The girls gave their ful attention to the food before them for a moment. It was disappearing fast.

“It's great having a place where you can get real pizza on the island. Gives us somewhere to go, too”

The restaurant was jammed and the crowd at the door was eyeing their booth longingly—and in some cases, aggressively.

“Let's go," Samantha said after catching one particularly beady eye.

“Yeah, I'l take the rest for Fred in case he's hungry, although his aunt and mother sent over enough food for an army.”

They got in the car and Arlene started the engine. "Are you thinking what I'm thinking?" she said to Samantha.

“Wil Fred be mad if we go without him?"

“No, I told him we might. He just wants to know what's in the trunk. He doesn't care if he's there or not. I don't think he likes to go into the cabin, anyway. He told me if he sees the stuff Duncan has around again, he might be tempted to smash it to pieces."

“Maybe it's better he doesn't come, then.”

Arlene turned the car down Main Street and drove up the steep hil by the old Opera House, where the movies were shown now. In an earlier era when Granvil e had been a boomtown because of the granite quarries and fishing industry, Nel ie Melba and other stars had tread the boards.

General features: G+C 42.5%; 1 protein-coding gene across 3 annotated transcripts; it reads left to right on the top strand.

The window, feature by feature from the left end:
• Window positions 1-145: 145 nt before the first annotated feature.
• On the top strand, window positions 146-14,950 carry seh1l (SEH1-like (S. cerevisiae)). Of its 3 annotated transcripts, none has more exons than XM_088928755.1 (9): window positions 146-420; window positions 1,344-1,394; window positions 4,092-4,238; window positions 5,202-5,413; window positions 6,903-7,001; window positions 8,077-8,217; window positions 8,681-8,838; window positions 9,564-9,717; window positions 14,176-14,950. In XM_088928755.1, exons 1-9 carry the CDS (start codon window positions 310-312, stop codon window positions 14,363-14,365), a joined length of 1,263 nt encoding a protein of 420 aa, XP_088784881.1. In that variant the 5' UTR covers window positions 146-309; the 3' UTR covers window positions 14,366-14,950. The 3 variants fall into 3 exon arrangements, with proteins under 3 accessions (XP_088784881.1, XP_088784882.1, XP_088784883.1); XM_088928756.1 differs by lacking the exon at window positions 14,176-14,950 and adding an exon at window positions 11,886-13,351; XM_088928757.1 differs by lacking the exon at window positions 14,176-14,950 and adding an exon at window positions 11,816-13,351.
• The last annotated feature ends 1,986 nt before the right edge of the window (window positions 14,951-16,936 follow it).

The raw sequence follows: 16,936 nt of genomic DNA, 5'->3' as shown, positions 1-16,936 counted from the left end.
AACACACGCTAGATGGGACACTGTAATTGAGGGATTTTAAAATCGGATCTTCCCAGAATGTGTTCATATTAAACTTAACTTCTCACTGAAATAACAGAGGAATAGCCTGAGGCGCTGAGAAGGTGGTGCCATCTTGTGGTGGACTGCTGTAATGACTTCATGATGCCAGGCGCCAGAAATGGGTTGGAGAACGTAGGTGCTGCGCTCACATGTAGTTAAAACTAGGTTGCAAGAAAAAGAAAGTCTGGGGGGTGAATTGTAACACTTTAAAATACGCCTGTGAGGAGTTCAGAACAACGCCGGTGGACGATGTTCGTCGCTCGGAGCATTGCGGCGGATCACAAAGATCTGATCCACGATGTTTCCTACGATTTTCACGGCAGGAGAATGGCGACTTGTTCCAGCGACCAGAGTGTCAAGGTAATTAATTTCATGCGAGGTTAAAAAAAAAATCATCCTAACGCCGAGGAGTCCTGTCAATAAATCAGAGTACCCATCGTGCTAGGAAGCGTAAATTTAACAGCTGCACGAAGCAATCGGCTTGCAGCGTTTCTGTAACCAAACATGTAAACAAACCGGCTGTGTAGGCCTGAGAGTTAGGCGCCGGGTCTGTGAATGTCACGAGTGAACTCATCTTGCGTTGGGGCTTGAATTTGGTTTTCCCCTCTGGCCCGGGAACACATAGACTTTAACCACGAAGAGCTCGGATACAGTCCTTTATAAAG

They parked the car by the side of the road again and made their way to the cabin with no difficulty. It was dark.

Fred had left his flashlight in the glove compartment. With it to guide them, they went back up the tumbled-down stairs and pushed open the door. It was much as before—the bed mussed, some dirty clothes in the corner, the candles placed about. Samantha had come armed with several bobby pins.

“I'l try to open it and you stand guard”

She directed the beam of light on the lock and wiggled the bobby pin around, trying to press down on the catch.

The first pin snapped and she tried another with greater success.

“It's open!”

Arlene came quickly to her side and they raised the lid slowly.

A heavy smel of incense made Samantha sneeze.

The black robe was on top and they lifted it away apprehensively. Underneath were some books, magazines, and several large photograph albums. There were also more clothes.

“This is real y weird. Why would he keep his clothes locked up?”